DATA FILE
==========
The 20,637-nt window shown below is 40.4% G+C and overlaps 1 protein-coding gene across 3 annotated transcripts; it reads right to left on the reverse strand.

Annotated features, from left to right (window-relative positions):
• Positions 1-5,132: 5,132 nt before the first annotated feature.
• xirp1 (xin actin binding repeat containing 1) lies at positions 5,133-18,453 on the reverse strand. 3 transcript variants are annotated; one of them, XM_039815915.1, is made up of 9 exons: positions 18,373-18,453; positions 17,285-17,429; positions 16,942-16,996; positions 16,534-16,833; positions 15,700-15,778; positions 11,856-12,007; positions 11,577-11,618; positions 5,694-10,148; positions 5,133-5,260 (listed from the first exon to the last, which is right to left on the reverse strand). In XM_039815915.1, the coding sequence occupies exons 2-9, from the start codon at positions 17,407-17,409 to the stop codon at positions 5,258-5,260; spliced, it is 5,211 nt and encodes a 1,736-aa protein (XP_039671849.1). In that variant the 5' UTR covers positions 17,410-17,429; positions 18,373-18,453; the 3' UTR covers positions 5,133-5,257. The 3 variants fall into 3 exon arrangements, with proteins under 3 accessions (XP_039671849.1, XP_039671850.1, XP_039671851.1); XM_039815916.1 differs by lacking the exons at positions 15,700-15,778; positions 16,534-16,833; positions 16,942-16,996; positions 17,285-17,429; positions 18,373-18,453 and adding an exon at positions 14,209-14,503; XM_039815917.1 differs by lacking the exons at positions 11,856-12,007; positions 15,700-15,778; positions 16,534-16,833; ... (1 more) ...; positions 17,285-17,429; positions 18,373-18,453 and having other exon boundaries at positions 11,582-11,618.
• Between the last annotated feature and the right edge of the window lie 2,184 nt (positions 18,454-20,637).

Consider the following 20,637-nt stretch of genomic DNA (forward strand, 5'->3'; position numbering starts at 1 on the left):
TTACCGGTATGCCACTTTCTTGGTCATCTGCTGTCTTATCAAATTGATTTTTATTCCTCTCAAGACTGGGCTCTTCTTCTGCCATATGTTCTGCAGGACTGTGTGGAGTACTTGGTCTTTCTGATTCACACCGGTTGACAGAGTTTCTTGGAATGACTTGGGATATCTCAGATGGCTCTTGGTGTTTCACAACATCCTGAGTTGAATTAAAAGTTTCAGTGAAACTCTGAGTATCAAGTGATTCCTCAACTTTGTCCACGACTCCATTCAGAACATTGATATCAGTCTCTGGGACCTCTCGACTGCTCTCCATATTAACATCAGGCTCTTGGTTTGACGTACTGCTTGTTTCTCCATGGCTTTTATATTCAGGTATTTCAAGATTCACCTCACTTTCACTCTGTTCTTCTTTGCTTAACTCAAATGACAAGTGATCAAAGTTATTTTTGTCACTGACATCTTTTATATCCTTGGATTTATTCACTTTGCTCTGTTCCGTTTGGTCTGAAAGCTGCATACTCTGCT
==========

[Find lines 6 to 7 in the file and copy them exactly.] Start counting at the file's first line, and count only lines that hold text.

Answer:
Consider the following 20,637-nt stretch of genomic DNA (forward strand, 5'->3'; position numbering starts at 1 on the left):
TTACCGGTATGCCACTTTCTTGGTCATCTGCTGTCTTATCAAATTGATTTTTATTCCTCTCAAGACTGGGCTCTTCTTCTGCCATATGTTCTGCAGGACTGTGTGGAGTACTTGGTCTTTCTGATTCACACCGGTTGACAGAGTTTCTTGGAATGACTTGGGATATCTCAGATGGCTCTTGGTGTTTCACAACATCCTGAGTTGAATTAAAAGTTTCAGTGAAACTCTGAGTATCAAGTGATTCCTCAACTTTGTCCACGACTCCATTCAGAACATTGATATCAGTCTCTGGGACCTCTCGACTGCTCTCCATATTAACATCAGGCTCTTGGTTTGACGTACTGCTTGTTTCTCCATGGCTTTTATATTCAGGTATTTCAAGATTCACCTCACTTTCACTCTGTTCTTCTTTGCTTAACTCAAATGACAAGTGATCAAAGTTATTTTTGTCACTGACATCTTTTATATCCTTGGATTTATTCACTTTGCTCTGTTCCGTTTGGTCTGAAAGCTGCATACTCTGCT